What ever you use for deer will be fine. They are not particularly tough animals at all, and if you are shooting well with what you have, the old saying holds up. "If it ain't broke, don't fix it." ......
personally, i use one of three kinds. NAP thunderheads, zwicky eskimo's (two blade, for my recurve... it shoots 145 fps unlike my compound which is in the 290's) and G5 montecs.
i prefer the thunderheads, i've always gottent the cleanest bloodtrails from those. muzzy makes some good ones as well. but the biggest factor controlling penetration is arrow speed and weight. a good heavy arrow will carry a poor broadhead through an animal. stick with something simple... lots of technology and engineering is put into mechanicals these days... but then again, i've lost two nice bucks to them not leaving a bloodtrail. (i was using G5 tekkan's) i understand many others have had different experiences with mechanicals, but if you ask me, it's one more thing to fail when when it counts the most.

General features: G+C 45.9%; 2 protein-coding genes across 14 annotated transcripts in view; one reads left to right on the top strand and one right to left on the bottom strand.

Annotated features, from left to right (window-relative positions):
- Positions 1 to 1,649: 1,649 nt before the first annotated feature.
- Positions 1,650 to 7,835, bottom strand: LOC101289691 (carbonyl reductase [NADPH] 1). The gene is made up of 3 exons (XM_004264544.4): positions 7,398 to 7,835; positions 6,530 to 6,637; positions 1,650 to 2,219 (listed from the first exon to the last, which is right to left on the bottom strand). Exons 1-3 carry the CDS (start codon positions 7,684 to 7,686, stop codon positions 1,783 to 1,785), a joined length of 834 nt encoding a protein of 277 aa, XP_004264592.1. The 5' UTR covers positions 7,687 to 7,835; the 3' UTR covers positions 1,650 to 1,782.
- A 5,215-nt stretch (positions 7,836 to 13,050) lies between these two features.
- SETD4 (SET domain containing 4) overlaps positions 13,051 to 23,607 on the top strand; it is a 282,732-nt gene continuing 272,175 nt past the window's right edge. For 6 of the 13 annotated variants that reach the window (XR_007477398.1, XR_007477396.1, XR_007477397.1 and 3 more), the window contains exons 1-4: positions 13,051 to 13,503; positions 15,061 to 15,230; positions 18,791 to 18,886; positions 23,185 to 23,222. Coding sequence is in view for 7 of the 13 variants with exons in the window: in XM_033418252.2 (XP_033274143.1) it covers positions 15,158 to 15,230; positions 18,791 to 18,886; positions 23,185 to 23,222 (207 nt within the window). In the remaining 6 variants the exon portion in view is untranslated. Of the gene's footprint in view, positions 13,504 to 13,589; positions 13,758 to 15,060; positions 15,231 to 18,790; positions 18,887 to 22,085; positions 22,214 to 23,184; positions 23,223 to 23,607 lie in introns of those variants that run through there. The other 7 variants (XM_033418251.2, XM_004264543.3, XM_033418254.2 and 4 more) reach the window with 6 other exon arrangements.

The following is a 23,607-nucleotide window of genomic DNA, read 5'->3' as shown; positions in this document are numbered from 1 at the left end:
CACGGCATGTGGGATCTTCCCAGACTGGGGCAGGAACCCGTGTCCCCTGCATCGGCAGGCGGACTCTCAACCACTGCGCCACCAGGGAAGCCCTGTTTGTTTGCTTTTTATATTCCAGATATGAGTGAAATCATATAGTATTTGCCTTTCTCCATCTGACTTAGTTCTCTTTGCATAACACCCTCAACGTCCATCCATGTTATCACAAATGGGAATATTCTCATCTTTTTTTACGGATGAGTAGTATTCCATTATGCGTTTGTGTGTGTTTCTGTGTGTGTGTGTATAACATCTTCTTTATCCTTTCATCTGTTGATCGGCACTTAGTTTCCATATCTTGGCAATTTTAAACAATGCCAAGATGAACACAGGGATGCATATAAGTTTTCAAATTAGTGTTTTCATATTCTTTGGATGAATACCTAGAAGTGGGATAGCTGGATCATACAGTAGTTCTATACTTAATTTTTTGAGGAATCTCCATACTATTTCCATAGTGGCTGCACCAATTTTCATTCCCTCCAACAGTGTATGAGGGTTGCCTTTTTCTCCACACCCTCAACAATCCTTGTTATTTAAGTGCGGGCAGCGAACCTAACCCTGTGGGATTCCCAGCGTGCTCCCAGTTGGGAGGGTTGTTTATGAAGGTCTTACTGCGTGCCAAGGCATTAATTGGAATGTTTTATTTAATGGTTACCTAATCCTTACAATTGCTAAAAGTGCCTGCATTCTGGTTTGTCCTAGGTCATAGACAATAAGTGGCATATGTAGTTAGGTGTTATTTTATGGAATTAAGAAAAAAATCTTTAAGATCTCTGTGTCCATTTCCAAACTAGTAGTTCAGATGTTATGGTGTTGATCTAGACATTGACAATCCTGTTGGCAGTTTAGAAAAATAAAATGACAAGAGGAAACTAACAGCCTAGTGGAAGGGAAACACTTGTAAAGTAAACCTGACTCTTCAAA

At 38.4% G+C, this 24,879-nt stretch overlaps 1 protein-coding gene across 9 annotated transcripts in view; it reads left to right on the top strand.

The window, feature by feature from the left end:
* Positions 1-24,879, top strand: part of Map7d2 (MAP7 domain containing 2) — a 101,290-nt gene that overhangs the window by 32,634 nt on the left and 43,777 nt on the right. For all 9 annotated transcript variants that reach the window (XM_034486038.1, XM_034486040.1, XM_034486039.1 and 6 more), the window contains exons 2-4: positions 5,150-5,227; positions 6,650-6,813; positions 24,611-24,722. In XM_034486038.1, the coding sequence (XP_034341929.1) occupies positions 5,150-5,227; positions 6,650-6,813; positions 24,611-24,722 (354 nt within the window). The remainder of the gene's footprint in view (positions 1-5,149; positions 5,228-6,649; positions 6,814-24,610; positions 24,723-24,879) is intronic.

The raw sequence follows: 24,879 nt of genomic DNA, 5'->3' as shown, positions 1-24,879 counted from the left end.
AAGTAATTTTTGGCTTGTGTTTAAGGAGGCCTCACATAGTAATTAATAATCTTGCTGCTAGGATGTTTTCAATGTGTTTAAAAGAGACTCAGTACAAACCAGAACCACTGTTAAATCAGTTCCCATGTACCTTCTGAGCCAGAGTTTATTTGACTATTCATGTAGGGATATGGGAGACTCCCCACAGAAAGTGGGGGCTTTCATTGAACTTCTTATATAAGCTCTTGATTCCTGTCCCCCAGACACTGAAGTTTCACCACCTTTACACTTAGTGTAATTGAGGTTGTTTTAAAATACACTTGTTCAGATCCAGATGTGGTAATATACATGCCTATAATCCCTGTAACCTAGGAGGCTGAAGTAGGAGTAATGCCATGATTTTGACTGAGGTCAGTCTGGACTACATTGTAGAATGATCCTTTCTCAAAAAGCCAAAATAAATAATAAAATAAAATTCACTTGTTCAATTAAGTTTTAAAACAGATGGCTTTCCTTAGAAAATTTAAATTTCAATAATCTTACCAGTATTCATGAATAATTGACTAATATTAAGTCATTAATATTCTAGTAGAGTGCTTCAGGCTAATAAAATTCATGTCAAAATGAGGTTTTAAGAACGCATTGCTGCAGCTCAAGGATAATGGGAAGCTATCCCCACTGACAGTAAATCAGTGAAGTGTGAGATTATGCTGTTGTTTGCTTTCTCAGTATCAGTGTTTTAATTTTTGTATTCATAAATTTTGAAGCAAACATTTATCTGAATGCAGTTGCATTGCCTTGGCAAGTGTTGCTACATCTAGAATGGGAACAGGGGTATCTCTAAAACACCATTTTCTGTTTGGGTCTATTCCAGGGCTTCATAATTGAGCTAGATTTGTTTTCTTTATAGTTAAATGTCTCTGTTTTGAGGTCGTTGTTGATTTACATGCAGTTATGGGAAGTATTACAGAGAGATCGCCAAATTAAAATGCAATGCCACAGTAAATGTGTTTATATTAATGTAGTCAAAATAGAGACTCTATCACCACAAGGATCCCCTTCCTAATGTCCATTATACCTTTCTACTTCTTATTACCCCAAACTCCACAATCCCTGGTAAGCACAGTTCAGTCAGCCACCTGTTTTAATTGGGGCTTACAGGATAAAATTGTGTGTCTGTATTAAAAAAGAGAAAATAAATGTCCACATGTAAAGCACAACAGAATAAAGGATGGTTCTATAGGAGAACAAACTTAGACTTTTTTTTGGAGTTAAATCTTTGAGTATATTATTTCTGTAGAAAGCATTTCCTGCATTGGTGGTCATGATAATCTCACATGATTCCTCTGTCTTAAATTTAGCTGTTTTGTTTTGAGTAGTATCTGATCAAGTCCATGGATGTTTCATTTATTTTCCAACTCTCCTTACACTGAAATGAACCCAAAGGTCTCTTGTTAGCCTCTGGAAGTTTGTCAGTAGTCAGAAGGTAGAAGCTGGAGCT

I totally agree. hit em hard and you'll have a good blood trail. I have been in the speed vs penetration discussion before and still think it's better to use a fixed blade broadhead @ 100-125 grains with the biggest cutting diameter I can find. I have a brother-in-law that uses an overdraw with 90 grain mechanical broadheadson light arrows, no doubt it's fast. Think of it this way would you rather be hit by a golof ball or a really fast golf wiffle ball? fast is good but it's all about the penetration!
The only time I ever shot a 'lope with a bow I used a 3-blade spitfire mechanical BH, 100grns. I made a double-lung shot and the arrow passed completely through. He was dead in less than 10 seconds, but a pronghorn can run a long way in 10 seconds. I certainly wouldn't hesitate to use spitfires again on antelope, but I concur with the others, use what you're comfortable with. Anything that will bring down a whitetail will work.
Try to put your tree stand in a tree with plenty of background cover, keep the prevailing winds for that time of the year to your face, and take care of those pesky squeaks and creaks your stand may have developed while sitting in the shed. A good treestand lube can be made by heating petroleum jelly until it reaches a liquid form. Some hunters have reported success by including a cover scent in this mixture before applying it to their stands.